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Concert Reviews: Switchfoot

Switchfoot: Concert Review
Club Laga in Pittsburgh, PA
October 13, 2003
By: Linda Spielman

Many bands have obstacles to overcome when they are new on the scene. There are critics to impress, label execs to please, fans to win over and radio honchos to make a good impression on in order to get your music to the masses. With all the music with unhappy and/or graphic lyrics besieging today's airwaves, it can be even harder for a band with a positive message to be taken seriously. Add into the mix that the alternative band you're listening to and liking is a Christian rock band and the stigma that sometimes exists in the secular music seems inevitable.

The band Switchfoot came together in the late 1990s in Southern California. Brothers Jonathan and Tim Foreman, along with Chad Butler grew up together. Although their first meeting was in church, the guys developed a deeper friendship through their mutual love of surfing and a love for music and thus, the band was formed.

After gaining the attention of Charlie Peacock, who in the Christian music community is a well respected singer/songwriter and producer, the band was well on it's way to making a name for themselves in both the Christian music community, as well as breaking into secular radio rotation. With two albums under their belt, an award from ASCAP San Diego for Best New Artist and a Grammy nod in 2001, the guys in Switchfoot were carving out a name for themselves on all fronts in the music world.

In support of their current album The Beautiful Letdown, Switchfoot has been out on the road headlining club dates nationwide. The response to their music from an audience perspective has been phenomenal. Although the band may not be receiving massive rotation yet with their current single Meant To Live, it is obvious from the turnout at Club Laga in Pittsburgh on October 13, 2003 that the fans aren't too focused on the "Christian rock group" classification, but more-so on what the band brings to the table both lyrically and in their live performance. Just because a band may have a Christian base does not mean they rock any less. With the advantage of headlining small clubs such as Laga, Switchfoot is able to incorporate nearly their entire album into their set. That alone shows the versatility of the band. Yes, their lyrics are empowering and uplifting. Yes, there is ever-present melodic undertone to every song. Yes, their songs are sentimental to some. However, ever since the September 11th tragedies haven't we all searched for some song or form of music that makes us feel better and encourages us that there are better days to come? At its best, music can help you overcome your anger, inspire you, comfort you and sometimes, even be the crutch you need to lean on. Wherever you pull that from can be a source of strength and solace and with a band like Switchfoot, just seeing them live and hearing them is, in itself, comforting.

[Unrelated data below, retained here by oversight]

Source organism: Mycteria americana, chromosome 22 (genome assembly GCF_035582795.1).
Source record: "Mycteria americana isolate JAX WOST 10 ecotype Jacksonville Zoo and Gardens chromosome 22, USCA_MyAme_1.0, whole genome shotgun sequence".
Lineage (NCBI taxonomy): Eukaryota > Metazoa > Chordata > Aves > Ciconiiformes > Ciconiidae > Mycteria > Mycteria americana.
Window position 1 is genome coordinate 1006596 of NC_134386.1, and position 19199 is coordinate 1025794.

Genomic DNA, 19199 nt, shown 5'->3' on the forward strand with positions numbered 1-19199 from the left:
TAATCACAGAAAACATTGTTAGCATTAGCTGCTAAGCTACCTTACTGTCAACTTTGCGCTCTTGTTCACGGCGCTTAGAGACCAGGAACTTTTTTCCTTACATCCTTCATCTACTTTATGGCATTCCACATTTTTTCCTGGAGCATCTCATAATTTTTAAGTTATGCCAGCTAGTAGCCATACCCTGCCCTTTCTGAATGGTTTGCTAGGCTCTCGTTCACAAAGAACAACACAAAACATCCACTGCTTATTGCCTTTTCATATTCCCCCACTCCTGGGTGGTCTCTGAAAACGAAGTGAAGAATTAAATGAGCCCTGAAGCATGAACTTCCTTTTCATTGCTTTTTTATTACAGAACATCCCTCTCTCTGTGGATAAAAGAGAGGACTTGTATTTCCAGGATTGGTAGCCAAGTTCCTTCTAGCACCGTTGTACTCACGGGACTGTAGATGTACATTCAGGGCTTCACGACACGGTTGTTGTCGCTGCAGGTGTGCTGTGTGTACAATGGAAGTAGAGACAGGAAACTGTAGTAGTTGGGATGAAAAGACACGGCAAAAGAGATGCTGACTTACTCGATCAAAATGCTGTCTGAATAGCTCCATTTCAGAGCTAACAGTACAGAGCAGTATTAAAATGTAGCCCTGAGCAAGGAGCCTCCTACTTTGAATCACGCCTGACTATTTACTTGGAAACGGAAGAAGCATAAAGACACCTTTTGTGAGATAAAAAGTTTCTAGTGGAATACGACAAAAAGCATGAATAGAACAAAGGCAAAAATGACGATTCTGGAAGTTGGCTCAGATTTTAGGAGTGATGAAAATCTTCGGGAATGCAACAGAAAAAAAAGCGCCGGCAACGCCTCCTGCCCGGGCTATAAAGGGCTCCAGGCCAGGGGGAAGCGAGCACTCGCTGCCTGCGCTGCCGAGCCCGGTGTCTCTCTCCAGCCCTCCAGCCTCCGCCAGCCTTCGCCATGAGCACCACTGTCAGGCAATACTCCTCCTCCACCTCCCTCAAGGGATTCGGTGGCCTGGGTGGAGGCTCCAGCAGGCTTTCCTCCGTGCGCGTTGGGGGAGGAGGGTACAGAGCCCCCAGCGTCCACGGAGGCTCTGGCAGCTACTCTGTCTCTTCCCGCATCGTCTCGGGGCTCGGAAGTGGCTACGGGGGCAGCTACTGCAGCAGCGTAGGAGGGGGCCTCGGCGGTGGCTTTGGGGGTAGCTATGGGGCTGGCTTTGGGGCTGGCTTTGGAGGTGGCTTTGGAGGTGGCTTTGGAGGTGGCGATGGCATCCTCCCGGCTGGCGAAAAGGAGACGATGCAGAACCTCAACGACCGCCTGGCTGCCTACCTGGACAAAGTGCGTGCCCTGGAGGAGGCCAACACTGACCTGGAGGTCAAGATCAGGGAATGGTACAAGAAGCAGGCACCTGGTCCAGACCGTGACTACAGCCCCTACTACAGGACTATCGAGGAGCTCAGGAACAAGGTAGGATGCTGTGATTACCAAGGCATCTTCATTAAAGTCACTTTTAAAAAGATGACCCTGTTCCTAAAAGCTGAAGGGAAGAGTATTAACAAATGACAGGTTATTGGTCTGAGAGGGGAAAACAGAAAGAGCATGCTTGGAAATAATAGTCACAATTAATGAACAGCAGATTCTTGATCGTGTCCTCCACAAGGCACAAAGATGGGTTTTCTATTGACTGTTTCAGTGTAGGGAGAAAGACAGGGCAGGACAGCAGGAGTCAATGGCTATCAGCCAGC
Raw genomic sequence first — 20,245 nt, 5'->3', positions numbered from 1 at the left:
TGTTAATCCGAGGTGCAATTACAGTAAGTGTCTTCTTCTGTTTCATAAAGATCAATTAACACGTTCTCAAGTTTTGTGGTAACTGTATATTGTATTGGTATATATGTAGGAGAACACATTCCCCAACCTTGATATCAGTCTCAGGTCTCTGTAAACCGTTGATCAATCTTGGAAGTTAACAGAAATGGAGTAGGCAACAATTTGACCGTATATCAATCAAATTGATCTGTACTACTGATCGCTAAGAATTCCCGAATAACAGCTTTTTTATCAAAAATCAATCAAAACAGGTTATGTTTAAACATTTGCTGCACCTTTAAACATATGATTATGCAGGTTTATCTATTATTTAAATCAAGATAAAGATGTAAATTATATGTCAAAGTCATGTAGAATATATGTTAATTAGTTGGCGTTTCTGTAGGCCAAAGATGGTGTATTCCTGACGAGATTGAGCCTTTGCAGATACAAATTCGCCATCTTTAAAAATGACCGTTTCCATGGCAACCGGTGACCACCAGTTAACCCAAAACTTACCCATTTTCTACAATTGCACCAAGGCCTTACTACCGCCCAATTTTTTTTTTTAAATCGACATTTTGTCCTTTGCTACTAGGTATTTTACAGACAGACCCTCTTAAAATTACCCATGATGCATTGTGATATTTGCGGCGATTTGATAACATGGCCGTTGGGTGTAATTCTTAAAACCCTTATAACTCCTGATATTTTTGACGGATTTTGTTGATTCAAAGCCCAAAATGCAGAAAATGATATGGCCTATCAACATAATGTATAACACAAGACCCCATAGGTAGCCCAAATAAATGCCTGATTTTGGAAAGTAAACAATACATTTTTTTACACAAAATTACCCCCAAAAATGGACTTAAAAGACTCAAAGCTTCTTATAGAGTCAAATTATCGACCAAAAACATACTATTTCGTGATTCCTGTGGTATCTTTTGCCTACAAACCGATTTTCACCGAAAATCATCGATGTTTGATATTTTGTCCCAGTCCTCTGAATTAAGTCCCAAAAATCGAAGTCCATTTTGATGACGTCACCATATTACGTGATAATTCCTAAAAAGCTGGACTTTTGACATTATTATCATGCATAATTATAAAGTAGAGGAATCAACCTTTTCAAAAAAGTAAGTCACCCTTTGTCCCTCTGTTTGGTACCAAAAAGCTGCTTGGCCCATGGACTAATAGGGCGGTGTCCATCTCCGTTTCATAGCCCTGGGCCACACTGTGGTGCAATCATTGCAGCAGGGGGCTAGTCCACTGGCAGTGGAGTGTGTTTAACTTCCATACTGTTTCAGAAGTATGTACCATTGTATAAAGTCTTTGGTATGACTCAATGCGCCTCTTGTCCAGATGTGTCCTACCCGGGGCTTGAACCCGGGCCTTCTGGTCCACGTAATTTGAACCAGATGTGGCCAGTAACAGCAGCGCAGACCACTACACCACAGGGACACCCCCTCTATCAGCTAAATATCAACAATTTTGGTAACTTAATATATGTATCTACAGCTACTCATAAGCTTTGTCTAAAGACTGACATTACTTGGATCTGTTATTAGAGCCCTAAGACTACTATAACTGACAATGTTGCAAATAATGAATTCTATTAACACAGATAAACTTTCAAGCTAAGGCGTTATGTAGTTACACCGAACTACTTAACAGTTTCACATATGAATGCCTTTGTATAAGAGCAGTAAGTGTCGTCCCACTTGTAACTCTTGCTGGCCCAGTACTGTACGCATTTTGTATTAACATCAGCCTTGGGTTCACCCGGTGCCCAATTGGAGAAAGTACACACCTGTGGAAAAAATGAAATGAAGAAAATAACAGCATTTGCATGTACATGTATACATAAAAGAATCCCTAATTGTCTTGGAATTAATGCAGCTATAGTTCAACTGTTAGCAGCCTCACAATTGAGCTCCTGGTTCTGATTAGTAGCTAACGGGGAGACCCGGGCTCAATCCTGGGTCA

There are some who are closed minded about music and may judge when a term such as "Christian rock" is throw into conversation. In reality, labels are limiting if they prevent us from experiencing music as a whole. If you blend rock alternative with Christian rock, it's still rock. It doesn't come off as preachy, but as enlightening. That is how I felt after coming out of seeing this band. Music is music--- there are some great popular artists out there that write with just as much conviction as these guys, with just as much emotion and inspiration. If the band P.O.D. can make the crossover into mainstream radio and have such success, then there is obviously a need, want and desire for more. Hopefully, Switchfoot will take this to the next level with the continuation of great writing, amazing live performances and the standard to rock no matter what.